With immigration reform stalled in Congress, last year saw a surge in the number of laws passed by states hoping to better regulate the use foreign workers. As a result, employers with sites in multiple locations are facing an increasingly complex – if not conflicting – set of rules for immigrant labor.
The National Conference of State Legislatures issued a report last month showing a significant jump in immigration-related measures passed by states in 2013. In total, 437 laws and resolutions addressing immigration were passed by state legislatures last year, a 64 percent increase over the 267 laws and resolutions passed in 2012, the report said.
SHRM and other business groups have been pushing hard for Congress to pass a comprehensive immigration reform law, including a single, nationwide electronic employment verification system. At different points last year, it looked as though immigration reform’s time had come. At the end of June, the Senate passed a bipartisan bill, The Border Security, Economic Opportunity, and Immigration Modernization Act of 2013, by a margin of 68-32. But the bill stalled in the House, where many in the Republican majority oppose a comprehensive solution that would include a path to citizenship for undocumented immigrants.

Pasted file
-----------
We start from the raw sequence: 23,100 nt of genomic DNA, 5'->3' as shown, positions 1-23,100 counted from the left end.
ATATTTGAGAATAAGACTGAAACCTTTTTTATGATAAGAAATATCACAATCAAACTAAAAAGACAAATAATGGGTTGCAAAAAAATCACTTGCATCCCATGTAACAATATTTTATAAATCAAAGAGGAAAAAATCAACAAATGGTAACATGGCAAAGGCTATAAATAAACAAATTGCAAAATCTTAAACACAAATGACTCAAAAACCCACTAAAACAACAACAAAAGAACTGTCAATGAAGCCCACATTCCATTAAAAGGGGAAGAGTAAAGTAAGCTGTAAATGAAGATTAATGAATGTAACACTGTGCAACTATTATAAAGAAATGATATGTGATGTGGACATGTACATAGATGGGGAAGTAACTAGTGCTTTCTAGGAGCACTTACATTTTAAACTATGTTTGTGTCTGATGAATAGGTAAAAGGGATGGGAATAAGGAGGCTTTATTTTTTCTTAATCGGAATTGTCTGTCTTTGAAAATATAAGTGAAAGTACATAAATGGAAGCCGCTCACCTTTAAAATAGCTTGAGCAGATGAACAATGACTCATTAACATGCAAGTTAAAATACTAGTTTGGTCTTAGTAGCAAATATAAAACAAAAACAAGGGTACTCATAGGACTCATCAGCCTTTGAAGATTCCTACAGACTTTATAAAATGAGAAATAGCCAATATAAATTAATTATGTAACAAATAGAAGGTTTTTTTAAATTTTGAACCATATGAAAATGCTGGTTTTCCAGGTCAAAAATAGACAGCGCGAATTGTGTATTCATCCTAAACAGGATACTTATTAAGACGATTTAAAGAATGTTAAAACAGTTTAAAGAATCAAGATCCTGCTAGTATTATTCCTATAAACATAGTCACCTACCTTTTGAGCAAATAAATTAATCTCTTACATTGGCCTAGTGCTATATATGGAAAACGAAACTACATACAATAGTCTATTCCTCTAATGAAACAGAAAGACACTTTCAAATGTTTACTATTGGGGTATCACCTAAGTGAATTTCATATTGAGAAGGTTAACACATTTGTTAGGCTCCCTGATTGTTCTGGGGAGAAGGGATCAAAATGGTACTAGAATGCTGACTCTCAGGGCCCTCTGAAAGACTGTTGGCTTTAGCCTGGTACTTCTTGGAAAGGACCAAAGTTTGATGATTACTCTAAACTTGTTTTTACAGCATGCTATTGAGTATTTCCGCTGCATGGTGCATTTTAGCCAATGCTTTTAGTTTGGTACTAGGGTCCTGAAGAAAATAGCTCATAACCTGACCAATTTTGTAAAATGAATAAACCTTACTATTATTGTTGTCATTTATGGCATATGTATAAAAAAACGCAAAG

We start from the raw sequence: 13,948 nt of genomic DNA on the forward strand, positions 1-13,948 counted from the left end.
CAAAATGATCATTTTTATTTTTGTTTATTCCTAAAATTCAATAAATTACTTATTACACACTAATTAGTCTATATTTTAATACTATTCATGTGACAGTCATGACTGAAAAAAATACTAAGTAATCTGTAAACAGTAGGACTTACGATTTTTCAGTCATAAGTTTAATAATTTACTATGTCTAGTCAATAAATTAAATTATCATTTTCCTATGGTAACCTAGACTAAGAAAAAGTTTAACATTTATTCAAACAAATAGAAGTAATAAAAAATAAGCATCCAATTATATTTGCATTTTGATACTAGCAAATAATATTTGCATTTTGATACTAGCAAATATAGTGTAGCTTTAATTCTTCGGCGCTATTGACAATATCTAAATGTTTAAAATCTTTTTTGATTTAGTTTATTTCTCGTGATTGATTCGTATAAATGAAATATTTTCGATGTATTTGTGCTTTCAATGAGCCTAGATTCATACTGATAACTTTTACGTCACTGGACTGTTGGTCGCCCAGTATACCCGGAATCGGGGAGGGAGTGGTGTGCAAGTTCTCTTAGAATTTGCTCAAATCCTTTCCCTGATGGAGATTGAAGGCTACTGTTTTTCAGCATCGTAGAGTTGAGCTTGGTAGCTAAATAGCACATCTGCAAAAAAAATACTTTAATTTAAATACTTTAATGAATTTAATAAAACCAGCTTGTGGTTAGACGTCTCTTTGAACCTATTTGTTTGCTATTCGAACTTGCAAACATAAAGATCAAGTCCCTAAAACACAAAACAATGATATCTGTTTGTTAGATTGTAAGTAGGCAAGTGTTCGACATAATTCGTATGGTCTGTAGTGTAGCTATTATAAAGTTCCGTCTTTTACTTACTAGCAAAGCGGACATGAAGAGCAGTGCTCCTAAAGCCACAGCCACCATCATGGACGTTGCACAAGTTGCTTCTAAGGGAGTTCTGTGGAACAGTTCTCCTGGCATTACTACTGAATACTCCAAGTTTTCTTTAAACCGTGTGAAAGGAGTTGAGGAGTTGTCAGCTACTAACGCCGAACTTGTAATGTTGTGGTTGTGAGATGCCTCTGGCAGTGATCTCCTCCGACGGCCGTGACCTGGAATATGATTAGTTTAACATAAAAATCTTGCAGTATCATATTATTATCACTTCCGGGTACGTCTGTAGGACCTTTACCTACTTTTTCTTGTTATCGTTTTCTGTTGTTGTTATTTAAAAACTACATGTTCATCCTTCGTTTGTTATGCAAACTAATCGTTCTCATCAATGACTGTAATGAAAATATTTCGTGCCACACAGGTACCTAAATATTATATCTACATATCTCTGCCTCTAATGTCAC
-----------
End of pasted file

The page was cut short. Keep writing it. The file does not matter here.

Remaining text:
According to Justin Storch, manager of agency liaison for the Council for Global Immigration, an Alexandria, Va.-based group affiliated with SHRM, the impasse on federal reform has left employers struggling to navigate the patchwork of requirements and rules that they face. “Employers would like consistency, so they’re not having to look at a variety of state laws,” he said. “We understand why some states are looking at implementing new laws, but we do think it really should be the federal government moving the ball on this issue.”